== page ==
12 Nov 2018 Barcelona - The Workflows and Distributed Computing team at the Barcelona Supercomputing Center (BSC) has issued a new release, version 2.4 - codename Elderflower, of the programming environment COMPSs. The latest COMPSs release includes a new Autoparallel module that enables automatic parallelization of loops, an extension of the Jupyter notebooks support to enable execution in supercomputers, and a new Spark-like syntax based on the Distributed Data Set (DDS) data-structure.
This version of COMPSs, available from today, updates the result of the team's work in the last years on the provision of a set of tools that helps developers to program and execute their applications efficiently on distributed computational infrastructures such as clusters, clouds and container managed platforms. COMPSs is a task based programming model known for notably improving the performance of large scale applications by automatically parallelizing their execution.
COMPSs has been available for the last years for the MareNostrum supercomputer users and for the Spanish Supercomputing Network users, and has been adopted in several research projects such as OPTIMIS, VENUS-C, EUBrazil OpenBio, EUBrazil CloudConnect, EUBra-BIGSEA, transplant, EGI and ASCETIC. In these projects, COMPSs has been applied to implement use cases provided by different communities across diverse disciplines as biomedicine, engineering, biodiversity, chemistry, astrophysics and earth sciences. Currently it is also under extension and adoption in applications in the projects TANGO, NEXTGenIO, MUG, mf2C, CLASS, ExaQUte, LANDSUPPORT, the BioExcel CoE, and the EXPERTISE ETN, as well as in a research contract with FUJITSU.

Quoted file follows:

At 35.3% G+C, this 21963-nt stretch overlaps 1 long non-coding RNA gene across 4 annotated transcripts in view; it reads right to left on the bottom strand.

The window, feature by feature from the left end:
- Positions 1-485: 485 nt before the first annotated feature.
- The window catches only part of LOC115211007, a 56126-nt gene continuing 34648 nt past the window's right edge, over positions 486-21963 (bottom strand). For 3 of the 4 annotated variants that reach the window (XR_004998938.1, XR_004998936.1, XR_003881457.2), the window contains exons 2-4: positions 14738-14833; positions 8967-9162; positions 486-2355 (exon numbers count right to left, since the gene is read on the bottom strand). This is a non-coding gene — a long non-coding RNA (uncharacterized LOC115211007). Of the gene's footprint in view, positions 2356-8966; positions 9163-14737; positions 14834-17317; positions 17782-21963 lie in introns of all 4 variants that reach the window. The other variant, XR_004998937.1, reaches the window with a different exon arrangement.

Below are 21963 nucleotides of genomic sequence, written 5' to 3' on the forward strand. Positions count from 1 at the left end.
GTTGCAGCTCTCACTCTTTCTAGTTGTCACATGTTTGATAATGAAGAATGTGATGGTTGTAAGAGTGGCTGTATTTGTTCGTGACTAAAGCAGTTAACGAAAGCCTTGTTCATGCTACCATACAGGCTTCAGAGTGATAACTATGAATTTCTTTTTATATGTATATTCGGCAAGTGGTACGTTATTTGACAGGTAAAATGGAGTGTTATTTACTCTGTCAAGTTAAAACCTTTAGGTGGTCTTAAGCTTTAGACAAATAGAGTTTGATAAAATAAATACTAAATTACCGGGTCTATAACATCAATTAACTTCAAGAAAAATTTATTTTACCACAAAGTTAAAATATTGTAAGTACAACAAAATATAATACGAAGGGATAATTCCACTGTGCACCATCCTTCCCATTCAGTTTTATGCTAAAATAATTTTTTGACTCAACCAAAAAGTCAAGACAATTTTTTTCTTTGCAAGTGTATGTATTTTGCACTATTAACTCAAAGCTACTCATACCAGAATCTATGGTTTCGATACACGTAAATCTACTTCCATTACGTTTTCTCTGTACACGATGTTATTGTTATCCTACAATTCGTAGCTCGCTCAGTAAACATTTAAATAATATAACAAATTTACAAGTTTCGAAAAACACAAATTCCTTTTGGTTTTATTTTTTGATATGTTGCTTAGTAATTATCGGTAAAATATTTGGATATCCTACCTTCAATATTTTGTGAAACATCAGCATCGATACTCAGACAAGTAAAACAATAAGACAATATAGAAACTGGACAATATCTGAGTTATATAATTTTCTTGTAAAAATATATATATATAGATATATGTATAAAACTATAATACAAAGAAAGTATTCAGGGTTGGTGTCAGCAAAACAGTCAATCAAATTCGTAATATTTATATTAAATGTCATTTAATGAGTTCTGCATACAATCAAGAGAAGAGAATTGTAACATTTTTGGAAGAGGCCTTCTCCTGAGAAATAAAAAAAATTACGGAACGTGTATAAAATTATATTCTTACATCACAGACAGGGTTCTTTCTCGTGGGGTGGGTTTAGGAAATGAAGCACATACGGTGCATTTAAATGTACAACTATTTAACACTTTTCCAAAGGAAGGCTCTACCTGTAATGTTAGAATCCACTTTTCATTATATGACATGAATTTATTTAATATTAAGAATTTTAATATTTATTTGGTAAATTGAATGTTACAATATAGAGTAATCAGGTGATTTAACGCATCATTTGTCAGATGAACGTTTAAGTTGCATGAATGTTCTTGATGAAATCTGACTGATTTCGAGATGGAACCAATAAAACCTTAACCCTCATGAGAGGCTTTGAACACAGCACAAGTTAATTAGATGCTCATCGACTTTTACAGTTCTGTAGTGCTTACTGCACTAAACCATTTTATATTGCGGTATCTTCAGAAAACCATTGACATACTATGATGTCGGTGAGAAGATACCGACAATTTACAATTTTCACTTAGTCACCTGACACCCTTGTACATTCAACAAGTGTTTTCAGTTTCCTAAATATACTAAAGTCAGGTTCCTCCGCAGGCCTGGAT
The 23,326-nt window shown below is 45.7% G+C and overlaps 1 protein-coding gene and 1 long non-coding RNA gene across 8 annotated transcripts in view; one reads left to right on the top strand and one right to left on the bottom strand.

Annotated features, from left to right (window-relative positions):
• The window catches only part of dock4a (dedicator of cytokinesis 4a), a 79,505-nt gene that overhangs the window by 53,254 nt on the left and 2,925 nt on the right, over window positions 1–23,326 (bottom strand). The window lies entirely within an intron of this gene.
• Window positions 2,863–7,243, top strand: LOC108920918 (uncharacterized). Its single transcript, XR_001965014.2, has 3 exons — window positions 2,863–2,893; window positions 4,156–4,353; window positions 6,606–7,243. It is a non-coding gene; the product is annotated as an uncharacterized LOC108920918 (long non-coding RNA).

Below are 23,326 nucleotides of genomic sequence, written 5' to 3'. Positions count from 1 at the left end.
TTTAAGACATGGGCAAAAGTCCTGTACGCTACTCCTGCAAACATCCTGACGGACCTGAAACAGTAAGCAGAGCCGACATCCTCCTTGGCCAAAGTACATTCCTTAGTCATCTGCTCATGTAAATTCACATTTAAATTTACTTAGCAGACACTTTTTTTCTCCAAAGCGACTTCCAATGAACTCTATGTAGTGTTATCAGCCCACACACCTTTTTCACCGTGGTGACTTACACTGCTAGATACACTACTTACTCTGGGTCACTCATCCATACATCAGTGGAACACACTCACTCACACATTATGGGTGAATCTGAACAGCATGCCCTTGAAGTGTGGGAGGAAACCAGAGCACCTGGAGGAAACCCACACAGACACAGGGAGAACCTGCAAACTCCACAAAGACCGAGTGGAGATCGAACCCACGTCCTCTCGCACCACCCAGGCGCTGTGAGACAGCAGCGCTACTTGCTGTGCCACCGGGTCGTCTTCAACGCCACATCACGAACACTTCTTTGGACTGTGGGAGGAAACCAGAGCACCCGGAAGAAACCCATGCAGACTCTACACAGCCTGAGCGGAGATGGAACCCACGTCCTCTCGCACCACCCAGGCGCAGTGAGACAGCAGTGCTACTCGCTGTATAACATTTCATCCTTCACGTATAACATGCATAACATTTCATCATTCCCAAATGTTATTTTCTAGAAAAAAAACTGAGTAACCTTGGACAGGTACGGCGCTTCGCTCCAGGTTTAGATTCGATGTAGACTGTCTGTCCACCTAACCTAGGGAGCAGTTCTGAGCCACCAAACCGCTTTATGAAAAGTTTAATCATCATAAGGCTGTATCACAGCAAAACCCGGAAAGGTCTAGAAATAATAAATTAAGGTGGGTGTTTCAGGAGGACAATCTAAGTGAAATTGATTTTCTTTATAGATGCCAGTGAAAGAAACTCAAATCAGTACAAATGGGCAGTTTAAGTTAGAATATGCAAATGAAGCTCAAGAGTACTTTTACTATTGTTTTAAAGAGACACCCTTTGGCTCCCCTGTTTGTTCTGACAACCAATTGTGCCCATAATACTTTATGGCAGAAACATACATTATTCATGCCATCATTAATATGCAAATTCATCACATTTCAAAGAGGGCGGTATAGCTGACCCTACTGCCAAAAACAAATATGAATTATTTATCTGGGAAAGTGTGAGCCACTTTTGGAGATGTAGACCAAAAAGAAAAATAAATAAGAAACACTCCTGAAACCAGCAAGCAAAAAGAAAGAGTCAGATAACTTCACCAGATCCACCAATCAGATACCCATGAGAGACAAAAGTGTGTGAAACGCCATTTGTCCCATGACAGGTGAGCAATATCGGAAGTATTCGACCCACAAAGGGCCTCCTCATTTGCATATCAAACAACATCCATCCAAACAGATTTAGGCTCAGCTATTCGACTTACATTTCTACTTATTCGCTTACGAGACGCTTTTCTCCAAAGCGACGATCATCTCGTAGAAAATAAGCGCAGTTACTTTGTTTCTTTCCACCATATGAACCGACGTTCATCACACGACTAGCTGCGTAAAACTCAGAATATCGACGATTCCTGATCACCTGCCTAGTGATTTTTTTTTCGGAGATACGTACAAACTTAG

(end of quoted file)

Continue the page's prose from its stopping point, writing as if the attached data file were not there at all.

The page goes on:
The new release comes with a new Autoparallel module that enables the automatic taskification of affine loop nests. This feature enables to parallelize the loops with a single Python decorator and frees the user from manually taskifying the original code. Moreover, to avoid fine-grain tasks, AutoParallel also includes an optional feature to increase the tasks' granularity by automatically building data blocks. This contribution was presented at the PyHPC 2018 workshop @SC18, on November 12th.
The support for the Jupyter notebook has been extended to enable the applications' execution in supercomputers. This extension is based on the execution of the Jupyter server in a supercomputer allocation. Applications can be started from the Jupyter client, and will be offloaded to the supercomputer allocation, instantiating the COMPSs runtime and executing the application in parallel.
Version 2.4 comes also with a new interface for Python on top of the Distributed Data Set (DDS) class. The DDS emulates the Spark RDDs, and provides a new syntax to PyCOMPSs which enables the execution of Spark-like codes on top of the COMPSs runtime.
Other relevant features are: support for new architectures, such as Power9 and ARM ThunderX, and the support in C to multi-architectures and cross-compiling build support.
COMPSs 2.4 comes with other minor new features, extensions and bug fixes.
At SC18, PyCOMPSs/COMPSs will have a presence at the BSC booth, with presentations and demos. A live demo on the use of PyCOMPSs with the Jupyter notebook will be delivered at the BSC booth #2038 on November 13th at 4.40 pm, on November 14th at 2.00 pm and on November 15th at 11.20 am.
COMPSs has had around 1000 downloads last year and is used by around 20 groups in real applications. COMPSs has recently attracted interest from areas such as image recognition, genomics and biodiversity, where specific courses and dissemination actions have been performed.
The packages and the complete list of features are available in the Downloads page. A virtual appliance is also available to test the functionalities of COMPSs through a step-by-step tutorial that guides the user to develop and execute a set of example applications.
Additionally, a user guide and papers published in relevant conferences and journals are available.
For more information on COMPSs, you can visit the COMPSs web page.